So the report was issued by two groups that are actually one group that is biased and there weren’t 935 lies, only two assertions, repeated on 532 occasions, that weren’t lies. And it still ends up in the paper.
Wednesday, January 23, 2008
Much is being made – if you count the media and the talking heads – about the fact that California Republicans have barred anyone from voting in their primary who isn’t a registered member of the party.
The Governor says Republicans will lose tens of thousands of votes as a result. He may be right. The media says we are being “exclusionary.” There is even disagreement within the party itself whether this is the right thing to do.
At their core, political parties are founded on principles. The people who join these parties vote for candidates they think will defend and advance these principles as a matter of public policy.
So why, then, would we include people who don’t want to be formally identified with our party to play a role in deciding who will best represent our REPUBLICAN interests?
In my experience, people who identify themselves as Decline to State (or independents) will say they vote for the person, not the party. That would sound idyllic if it wasn’t so wishy-washy.
I can understand how a decline to state voter could get the warm-fuzzies for one candidate over another, regardless of party. But at the end of the day that candidate represents a party founded on principles – and he/she will be expected to champion them.
As REPUBLICANS, we debate among ourselves which candidate will be REPUBLICAN enough to represent us. I don’t like the idea of letting that decision be made in part by a group swayed by a fast talker with a warm handshake. (Disclaimer: These views are my own and don’t represent those of any REPUBLICAN organization.)
Tuesday, January 22, 2008
Friday, January 18, 2008
Wednesday, January 16, 2008
Monday, January 14, 2008
Sunday, January 13, 2008
The most cited data to prove this point come from the Pew Political Typology survey. By 2005, it had found that so many self-described conservatives were in favor of government activism that they had to come up with a name for them. 'Running-dog liberals' apparently seemed too pejorative, so the survey went with 'pro-government conservatives,' a term that might have caused Ronald Reagan to spontaneously combust. This group makes up just under 10 percent of registered voters and something like a third of the Republican coalition. Ninety-four percent of pro-government conservatives favored raising the minimum wage, as did 79 percent of self-described social conservatives. Eight out of 10 pro-government conservatives believe that the government should do more to help the poor and slightly more than that distrust big corporations."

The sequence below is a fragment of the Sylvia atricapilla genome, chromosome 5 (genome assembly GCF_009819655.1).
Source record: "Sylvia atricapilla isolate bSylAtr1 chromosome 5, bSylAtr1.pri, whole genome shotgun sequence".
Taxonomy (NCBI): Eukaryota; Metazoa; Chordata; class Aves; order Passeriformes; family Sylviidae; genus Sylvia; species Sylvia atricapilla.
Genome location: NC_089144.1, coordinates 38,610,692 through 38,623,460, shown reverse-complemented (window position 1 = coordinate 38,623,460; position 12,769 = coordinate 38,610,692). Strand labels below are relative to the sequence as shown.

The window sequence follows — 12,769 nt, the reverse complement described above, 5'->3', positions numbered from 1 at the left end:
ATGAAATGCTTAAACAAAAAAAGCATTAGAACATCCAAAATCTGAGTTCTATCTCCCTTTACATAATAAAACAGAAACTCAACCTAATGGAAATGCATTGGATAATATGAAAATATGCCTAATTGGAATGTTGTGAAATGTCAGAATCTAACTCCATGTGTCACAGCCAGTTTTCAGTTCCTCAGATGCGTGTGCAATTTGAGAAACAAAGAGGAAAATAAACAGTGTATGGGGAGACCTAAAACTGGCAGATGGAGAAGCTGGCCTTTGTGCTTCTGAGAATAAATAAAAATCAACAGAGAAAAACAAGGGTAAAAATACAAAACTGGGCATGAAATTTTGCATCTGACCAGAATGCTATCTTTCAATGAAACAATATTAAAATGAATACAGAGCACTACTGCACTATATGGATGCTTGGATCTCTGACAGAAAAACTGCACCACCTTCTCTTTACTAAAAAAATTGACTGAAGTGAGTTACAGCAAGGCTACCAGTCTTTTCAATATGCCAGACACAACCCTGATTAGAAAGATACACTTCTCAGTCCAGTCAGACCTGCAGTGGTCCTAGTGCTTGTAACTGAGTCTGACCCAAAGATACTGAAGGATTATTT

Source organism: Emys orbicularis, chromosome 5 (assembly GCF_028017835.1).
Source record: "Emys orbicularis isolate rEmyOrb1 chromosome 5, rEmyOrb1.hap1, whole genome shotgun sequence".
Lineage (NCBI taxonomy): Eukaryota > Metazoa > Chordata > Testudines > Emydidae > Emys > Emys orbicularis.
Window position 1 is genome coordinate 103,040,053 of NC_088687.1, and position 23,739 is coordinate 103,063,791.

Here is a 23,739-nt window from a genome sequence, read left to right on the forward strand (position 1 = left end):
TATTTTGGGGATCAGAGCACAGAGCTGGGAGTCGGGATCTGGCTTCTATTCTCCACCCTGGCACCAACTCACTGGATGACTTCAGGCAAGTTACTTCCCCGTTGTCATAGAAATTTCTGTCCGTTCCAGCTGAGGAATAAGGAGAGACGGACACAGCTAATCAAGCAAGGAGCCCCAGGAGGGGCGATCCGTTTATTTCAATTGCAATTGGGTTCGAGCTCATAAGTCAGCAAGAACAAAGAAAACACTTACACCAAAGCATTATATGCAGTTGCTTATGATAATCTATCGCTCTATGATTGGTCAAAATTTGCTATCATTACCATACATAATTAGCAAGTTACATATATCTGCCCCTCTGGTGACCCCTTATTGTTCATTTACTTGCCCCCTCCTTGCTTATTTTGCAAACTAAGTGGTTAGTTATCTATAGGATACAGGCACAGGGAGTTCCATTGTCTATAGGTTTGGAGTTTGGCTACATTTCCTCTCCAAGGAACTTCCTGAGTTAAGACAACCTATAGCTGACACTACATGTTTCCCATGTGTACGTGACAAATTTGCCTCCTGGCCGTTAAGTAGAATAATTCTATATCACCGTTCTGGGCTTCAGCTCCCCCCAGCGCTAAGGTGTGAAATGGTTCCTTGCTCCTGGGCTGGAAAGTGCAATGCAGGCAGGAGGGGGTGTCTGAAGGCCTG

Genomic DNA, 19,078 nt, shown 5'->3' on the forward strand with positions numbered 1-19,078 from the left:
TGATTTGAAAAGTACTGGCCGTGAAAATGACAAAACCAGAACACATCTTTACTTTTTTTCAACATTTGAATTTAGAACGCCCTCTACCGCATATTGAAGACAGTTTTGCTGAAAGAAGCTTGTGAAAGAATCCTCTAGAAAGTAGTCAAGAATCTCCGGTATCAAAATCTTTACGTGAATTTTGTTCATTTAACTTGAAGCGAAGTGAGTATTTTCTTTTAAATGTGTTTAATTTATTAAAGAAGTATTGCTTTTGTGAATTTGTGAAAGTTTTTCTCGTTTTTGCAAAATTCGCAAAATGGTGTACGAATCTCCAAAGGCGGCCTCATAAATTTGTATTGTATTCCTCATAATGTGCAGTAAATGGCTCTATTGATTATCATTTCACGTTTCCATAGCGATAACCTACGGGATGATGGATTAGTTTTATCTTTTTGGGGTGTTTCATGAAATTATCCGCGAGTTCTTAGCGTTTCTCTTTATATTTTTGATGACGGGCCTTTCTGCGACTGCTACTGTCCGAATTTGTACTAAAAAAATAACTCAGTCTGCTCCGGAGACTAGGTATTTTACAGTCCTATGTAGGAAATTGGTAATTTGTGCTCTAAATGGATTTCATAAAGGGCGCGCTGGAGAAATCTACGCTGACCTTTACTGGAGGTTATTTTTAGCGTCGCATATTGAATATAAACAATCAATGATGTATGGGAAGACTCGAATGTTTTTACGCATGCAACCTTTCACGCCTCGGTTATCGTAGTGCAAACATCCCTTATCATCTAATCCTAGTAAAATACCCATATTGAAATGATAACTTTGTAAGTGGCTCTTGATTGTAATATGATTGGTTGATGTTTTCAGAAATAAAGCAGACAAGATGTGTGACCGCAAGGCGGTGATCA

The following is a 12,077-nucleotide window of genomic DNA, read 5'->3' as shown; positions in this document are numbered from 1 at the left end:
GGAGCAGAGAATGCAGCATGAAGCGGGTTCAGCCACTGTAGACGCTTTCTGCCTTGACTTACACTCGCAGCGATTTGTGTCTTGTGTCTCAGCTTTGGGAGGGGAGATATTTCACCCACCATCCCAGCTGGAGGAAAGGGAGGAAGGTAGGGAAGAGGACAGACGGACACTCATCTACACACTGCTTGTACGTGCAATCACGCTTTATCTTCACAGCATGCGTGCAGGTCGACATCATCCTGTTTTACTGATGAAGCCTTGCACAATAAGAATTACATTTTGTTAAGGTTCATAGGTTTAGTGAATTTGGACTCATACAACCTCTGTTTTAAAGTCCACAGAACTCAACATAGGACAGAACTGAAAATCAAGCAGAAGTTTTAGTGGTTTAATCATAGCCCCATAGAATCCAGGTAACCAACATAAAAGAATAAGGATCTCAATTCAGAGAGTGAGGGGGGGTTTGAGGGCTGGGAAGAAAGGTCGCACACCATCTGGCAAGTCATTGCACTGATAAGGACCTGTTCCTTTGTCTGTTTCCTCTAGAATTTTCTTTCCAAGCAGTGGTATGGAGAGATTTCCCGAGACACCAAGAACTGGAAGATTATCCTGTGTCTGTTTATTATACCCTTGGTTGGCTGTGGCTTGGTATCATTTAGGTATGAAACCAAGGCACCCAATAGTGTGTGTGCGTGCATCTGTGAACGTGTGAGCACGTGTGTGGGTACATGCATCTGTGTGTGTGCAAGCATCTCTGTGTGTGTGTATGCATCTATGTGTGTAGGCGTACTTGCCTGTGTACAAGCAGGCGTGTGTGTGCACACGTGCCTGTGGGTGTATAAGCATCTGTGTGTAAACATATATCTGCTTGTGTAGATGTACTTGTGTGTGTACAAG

Friday, January 11, 2008
Thursday, January 10, 2008
Seriously, don't buy a cup of coffee today and give the McCain campaign $2.
Wednesday, January 9, 2008
"The dynamic I see in the Republican race is this: Five candidates have reason, from their own points of view, to continue their candidacies and no motive to stop anytime soon:
* Mike Huckabee won the Iowa caucuses and has some reasonable prospects in South Carolina on January 19.
* Romney, having won “the silver” in Iowa and New Hampshire and being in possession of a checkbook with $50 million in liquid funds, will contest Michigan and has no motive not to continue if he doesn’t win there.
* McCain, celebrating his win in New Hampshire, gave a speech that was in the nature of accepting the mantle of national leadership, and plausibly so.
* Fred Thompson, absent from tonight’s television but fresh from a fine appearance on Fox News’s Sunday night debate, has no motive to withdraw to private life.
* Nor does Rudy Giuliani, whose sterling policy achievements and unforgettable leadership after the September 11 attacks may still resonate as they did in the first half of 2007 but have not, at least in presidential polls, in the past two months."
Tuesday, January 8, 2008
Fear, he said, is an ongoing challenge county prosecutors face in making their cases against the accused. Witnesses and victims, their families and neighbors are simply afraid of reprisals from gang members and are reluctant to testify. He said the most important person in the courtroom is a witness, and without them putting the perpetrators away is made more difficult.
In addition, police and prosecutors are not getting enough help from youth who could provide valuable information because pop culture (including rap songs) deride people who would cooperate with law enforcement.
There's no simple solution, Cline said, but one thing is clear: communities, neighborhoods and families need to rally around those people brave enough to step forward with information that puts the bad guys away.
So what we take away from the four Democratic Presidential candidates' stunning display of misinformation and false statements about the surge Saturday evening is that they have simply stopped thinking about Iraq. They seem to have concluded that opposition to the war permits them to literally not know what the U.S. or the Iraqis are doing there. As the nation commences the selection of an American President, this is a phenomenon worth noting."
Monday, January 7, 2008
There are more than 25,000 of us. That's 11,000 MORE than Democrats in the same age range.
In fact, YOUNG REPUBLICANS rule in all 11 San Joaquin Valley counties, except Sacramento (any wonder it's so screwed up?).
My point? Time to flex our muscles. Your opportunity to get involved starts here.